It's a new decade of film, if you're one of those decade purists who says that the new decade does not start till next year, then you might as well saddle with the fact, cause in my opinion the 2000-2009 decade is over, and 2010 marks a new decade of film. With the Oscars now a full week behind us, it is now time to start looking forward, but before I decide to try and take a sneak peak at the 2011 Academy Awards, I'd like to spend a week talking about what I want from the Oscars over this next decade.

The Oscars have been around for a staggering 82 years, one of the last symbols of the Golden Age of Hollywood still around today. There is nothing in the industry that has as much clout as an Oscar, except save for mammoth box office. Even still, the Oscars fall, time and time again, to their pretentious ways and refuse to let in outsiders. The Oscars are stodgy, and have received a reputation over the past decade as being out of touch with the times. Partly this is true. The cliche Oscar film being a drama that might not be the biggest box office draw, but is typically a film filled with some stars and a heavyweight director, that received huge critical praise. For the most part, anything that doesn't fall into that category is tossed by the wayside, and that is one of the main things I hope to see change over this next decade.

Every year, there are a great many movies made in a large variety of genres. I mean, just this past year, my favorite film was Star Trek, a big sci-fi blockbuster loaded with action and thrills. While the Academy has gotten better in recent years at least nominating some more populist fare, they still miss the mark a great many times shutting out films that should have been let in. I mean, look at two years ago when The Dark Knight was snubbed by The Reader. Can you actually say that The Reader was a better film than The Dark Knight? Conventional wisdom says no. So why didn't The Dark Knight get a nom? The answer, it was a comic book movie, thus it was not prestigious enough to get included. Come on! A good film is a good film, regardless of genre. While the Academy tried making up for that blunder this past year by widening the Best Picture field from 5 to 10 nominees, can anyone seriously say that District 9 would have made the cut had it only been 5 nominees, and the same could be said for Avatar if it wasn't so heavily campaigned as a "gamechanger" (which I think is a load of crock).

Just an interesting statistic, in the history of the Academy Awards only one fantasy film, The Lord of the Rings: The Return of the King, has ever brought home the top prize, and no sci-fi film ever has (and that includes nominees like Star Wars and E.T. getting passed over). Even comedy is passed over a great deal. A good comedy is hard to come by in my opinion, but a good comedy winning Best Picture is an even scanter reality. In recent years, films like Thank You For Smoking, Being John Malkovich, (500) Days of Summer, and even Eternal Sunshine of the Spotless Mind were all failed to be recognized when they were all smart, savvy, and hilarious comedies that were original, but also had a certain air of class about them that would make them good Academy champions. Now, while I still think the raunchy stuff like The Hangover or The Waterboy should not be let in (I just can't stand that kind of raunchy comedy), I think it's ridiculous to elude certain films the platform that they deserve. Though the Academy also needs to improve in widening the fields of classification.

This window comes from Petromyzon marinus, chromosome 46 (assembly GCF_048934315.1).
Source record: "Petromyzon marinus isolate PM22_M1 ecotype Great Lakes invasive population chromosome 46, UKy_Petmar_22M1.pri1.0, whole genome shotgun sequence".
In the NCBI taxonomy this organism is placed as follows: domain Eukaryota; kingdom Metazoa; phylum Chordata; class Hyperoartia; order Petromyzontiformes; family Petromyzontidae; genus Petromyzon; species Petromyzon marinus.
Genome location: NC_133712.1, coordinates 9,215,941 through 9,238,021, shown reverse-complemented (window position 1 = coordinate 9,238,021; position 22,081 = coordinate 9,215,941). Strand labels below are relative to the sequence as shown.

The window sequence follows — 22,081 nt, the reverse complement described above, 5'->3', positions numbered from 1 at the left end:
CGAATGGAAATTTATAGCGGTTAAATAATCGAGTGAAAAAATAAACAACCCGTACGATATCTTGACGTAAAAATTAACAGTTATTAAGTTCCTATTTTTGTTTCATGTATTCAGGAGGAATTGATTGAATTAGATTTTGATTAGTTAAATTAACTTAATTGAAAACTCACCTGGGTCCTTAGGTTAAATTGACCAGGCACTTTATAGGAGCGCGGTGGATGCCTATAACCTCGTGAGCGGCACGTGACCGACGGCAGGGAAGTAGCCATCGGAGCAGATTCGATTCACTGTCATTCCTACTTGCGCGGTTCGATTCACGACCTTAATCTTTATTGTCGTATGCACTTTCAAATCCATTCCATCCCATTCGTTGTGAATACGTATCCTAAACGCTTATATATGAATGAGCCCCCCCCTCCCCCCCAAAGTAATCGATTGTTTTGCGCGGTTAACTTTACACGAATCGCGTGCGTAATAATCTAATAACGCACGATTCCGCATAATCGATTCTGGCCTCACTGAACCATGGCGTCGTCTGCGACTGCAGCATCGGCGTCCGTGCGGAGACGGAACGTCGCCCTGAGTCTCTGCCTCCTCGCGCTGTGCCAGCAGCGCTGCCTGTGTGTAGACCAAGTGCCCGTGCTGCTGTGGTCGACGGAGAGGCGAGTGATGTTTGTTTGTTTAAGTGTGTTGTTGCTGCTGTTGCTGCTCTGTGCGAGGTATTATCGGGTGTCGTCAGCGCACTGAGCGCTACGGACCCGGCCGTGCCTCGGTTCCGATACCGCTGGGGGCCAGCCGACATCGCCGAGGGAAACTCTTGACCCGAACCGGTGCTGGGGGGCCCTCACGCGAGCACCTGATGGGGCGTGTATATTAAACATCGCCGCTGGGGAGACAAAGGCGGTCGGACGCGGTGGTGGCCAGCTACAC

There are many years, like this past year, where almost half of my 10 favorite films of the year were either Foreign, Animated, or a Documentary. Of course, the 10 Best Picture nominees didn't even come close to mirroring this, with only a small nom for Up. This is most evident in the race for Best Director. Best Director is supposed to honor the five Best Directors of any given year, and while there is no rule that says an animation filmmaker or a documentary filmmaker can't make the cut, they still never get nominated, because of a prejudice against their style of expression. Even foreign filmmakers tend to get ignored on a pretty steadfast basis. I think the Academy needs to be more open-minded and start honoring the other types of filmmakers in their midsts. While a Best Animated Directing category would be nice, it would still be them trying to exclude the talent from the real deal. I mean, if an animated film can get nominated for Best Original Screenplay, why not Best Director? They are still directors, are they not, so why didn't Pete Docter get nominated for Up, or Wes Anderson for Fantastic Mr. Fox? If the Academy really wants to honor the best directing of any given year, they need to stop being so pretentious and share the love, not try to shun it away. Another thing I despise, that I wish would change, is relentless Oscar campaigning.

The mudslinging, the campaigning, it's all just one big political shindig. In the old days, campaigning for your film was considered poor taste, now it's whoever has the biggest PR department with the most money is who will bring home the gold come Oscar night. It's like a Presidential race. Rival studios wait till the last moment to slosh the mud to try and ruin the reputation of rival films, typically trying to take a stab at some sort of behind-the-scenes politics that was covered up about the film that has no real reason to be released to the public. It in many ways ruins the magic of the night for me. I don't care about the politics, I just care about the films. The Oscars are about the films, so let it be about them, stop being selfish and just let the movies and their filmmakers have their night. It's only one night out of the year, so can the studios just pipe it for one night? Perhaps this is just wishful thinking.